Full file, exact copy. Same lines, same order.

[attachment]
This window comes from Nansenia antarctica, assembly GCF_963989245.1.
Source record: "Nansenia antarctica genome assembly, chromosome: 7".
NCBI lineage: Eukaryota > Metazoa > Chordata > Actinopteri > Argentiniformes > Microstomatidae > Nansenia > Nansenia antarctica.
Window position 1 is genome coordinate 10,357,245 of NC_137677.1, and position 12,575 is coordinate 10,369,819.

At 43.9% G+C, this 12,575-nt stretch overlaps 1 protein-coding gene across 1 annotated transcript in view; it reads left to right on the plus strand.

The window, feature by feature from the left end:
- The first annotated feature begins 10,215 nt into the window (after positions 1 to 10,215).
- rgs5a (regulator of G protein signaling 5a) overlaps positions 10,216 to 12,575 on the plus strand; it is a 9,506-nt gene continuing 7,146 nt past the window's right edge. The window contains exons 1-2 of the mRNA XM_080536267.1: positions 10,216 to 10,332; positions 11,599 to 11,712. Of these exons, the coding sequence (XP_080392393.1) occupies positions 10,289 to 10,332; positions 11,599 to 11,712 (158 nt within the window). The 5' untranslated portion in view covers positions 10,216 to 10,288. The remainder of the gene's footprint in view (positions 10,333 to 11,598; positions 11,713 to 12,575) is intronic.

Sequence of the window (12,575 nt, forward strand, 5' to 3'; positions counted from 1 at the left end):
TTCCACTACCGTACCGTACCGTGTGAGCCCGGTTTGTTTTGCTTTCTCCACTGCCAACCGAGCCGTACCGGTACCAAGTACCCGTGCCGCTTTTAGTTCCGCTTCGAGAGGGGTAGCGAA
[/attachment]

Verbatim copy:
This window comes from Nansenia antarctica, assembly GCF_963989245.1.
Source record: "Nansenia antarctica genome assembly, chromosome: 7".
NCBI lineage: Eukaryota > Metazoa > Chordata > Actinopteri > Argentiniformes > Microstomatidae > Nansenia > Nansenia antarctica.
Window position 1 is genome coordinate 10,357,245 of NC_137677.1, and position 12,575 is coordinate 10,369,819.

At 43.9% G+C, this 12,575-nt stretch overlaps 1 protein-coding gene across 1 annotated transcript in view; it reads left to right on the plus strand.

The window, feature by feature from the left end:
- The first annotated feature begins 10,215 nt into the window (after positions 1 to 10,215).
- rgs5a (regulator of G protein signaling 5a) overlaps positions 10,216 to 12,575 on the plus strand; it is a 9,506-nt gene continuing 7,146 nt past the window's right edge. The window contains exons 1-2 of the mRNA XM_080536267.1: positions 10,216 to 10,332; positions 11,599 to 11,712. Of these exons, the coding sequence (XP_080392393.1) occupies positions 10,289 to 10,332; positions 11,599 to 11,712 (158 nt within the window). The 5' untranslated portion in view covers positions 10,216 to 10,288. The remainder of the gene's footprint in view (positions 10,333 to 11,598; positions 11,713 to 12,575) is intronic.

Sequence of the window (12,575 nt, forward strand, 5' to 3'; positions counted from 1 at the left end):
TTCCACTACCGTACCGTACCGTGTGAGCCCGGTTTGTTTTGCTTTCTCCACTGCCAACCGAGCCGTACCGGTACCAAGTACCCGTGCCGCTTTTAGTTCCGCTTCGAGAGGGGTAGCGAA